Without Face - Astronomicon
Year of Release: 2002
Catalog Number: MOSH901
Total Time: 44:18:00
With so many countries in Europe it is always interesting when a band from a traditionally non-metal home venture into the metal market and make an impact that Without Face have managed. The band, formed in 1997, released their debut, Deep Inside, in June of 2000 (of which I have not heard).
Whilst Astronomicon, the second album from this 6-piece, is relatively short at only 44 minutes, this 6-track disc contains songs between 7 and 10 minutes with only the 3-minute concluding ballad unbalancing the mix. But this is one hell of a mixture with the twin vocals combining gothic, progressive, and black metal which, when united, is a totally absorbing, haunting experience - but not to everybody's taste I would imagine.
Without Face's two vocalists are the semi-operatic style of Julie, and the Peter Steele (Type O Negative) - Fernando Ribeiro (Moonspell)- Pasi Koskinen (Amorphis) combined vocals of Andras - each given enough room individually and enough time together to create a really moving vocal experience, especially with the lingering use of keyboards, which are used lightly but perfectly. The instrument-like harmonising of the vocals adds another dimension to an already memorable album. The progressive breaks of Without Face are terrific but at times they literally rip Dream Theater off, which makes the whole argument of "Without Face are progressive metal band" less pronounced, because on many occasions all they seem to do is to copy what DT have already accomplished. Creative license stretched to the limits I would imagine, although Without Face does manage plenty of time changes throughout with enough complexity, heaviness, and ambience to create a beautiful aural experience.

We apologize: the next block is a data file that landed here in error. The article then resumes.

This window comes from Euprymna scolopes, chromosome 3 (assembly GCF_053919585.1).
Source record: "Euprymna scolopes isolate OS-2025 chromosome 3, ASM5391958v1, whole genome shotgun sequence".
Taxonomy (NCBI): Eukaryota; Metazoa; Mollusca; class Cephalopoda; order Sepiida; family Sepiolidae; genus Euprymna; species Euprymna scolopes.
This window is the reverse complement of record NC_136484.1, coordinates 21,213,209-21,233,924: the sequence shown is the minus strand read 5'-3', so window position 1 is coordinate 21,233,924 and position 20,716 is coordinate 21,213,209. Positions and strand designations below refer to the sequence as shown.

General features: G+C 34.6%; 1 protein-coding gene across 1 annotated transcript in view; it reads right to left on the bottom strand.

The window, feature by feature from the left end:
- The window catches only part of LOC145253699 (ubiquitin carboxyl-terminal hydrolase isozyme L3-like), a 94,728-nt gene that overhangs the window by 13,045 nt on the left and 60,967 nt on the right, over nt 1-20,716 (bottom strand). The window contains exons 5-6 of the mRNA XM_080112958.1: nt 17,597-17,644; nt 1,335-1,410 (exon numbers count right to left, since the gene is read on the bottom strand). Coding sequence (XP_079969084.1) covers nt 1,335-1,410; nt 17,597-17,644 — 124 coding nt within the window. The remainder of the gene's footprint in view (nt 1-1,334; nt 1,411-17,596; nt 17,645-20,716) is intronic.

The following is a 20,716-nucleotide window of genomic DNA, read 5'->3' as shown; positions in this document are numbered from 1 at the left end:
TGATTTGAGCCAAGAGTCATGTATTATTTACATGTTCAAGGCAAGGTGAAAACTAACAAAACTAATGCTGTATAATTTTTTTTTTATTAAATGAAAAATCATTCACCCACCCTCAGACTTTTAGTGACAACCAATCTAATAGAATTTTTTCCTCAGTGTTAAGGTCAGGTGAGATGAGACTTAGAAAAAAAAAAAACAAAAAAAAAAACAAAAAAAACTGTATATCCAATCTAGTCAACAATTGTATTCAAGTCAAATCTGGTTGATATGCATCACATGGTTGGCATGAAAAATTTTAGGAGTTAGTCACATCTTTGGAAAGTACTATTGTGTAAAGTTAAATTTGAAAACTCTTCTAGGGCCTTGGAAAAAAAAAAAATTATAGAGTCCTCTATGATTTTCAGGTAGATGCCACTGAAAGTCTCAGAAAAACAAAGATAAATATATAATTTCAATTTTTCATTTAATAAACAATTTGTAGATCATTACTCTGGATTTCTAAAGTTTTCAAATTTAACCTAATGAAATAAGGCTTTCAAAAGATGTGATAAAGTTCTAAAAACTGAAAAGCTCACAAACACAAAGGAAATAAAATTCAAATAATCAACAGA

If there was criticisms to be levelled at Astronomicon it is the layering of the vocals and also the amount of guitars that have gone into the album, which creates a sometimes muddled sound, but the good far outweigh any negatives on an album that is full of highlights. An intriguing, worthwhile purchase that crosses genres like none before them.
[This review originally appeared December 2002 at the ProgPower Online review site -ed.]
Weird Places (8:29) / Pit And Pendulum (8:40) / ...In The Garden (7:26) / The Violin Of Erich Zann (7:12) / Talamasaca (9:23) / Daimonion (3:06)
Andr´s - vocals
Juliette - vocals
Péter - drums
Roomy - guitar
Ákos - bass
Deep Inside (2000)
Genre: Various Genres
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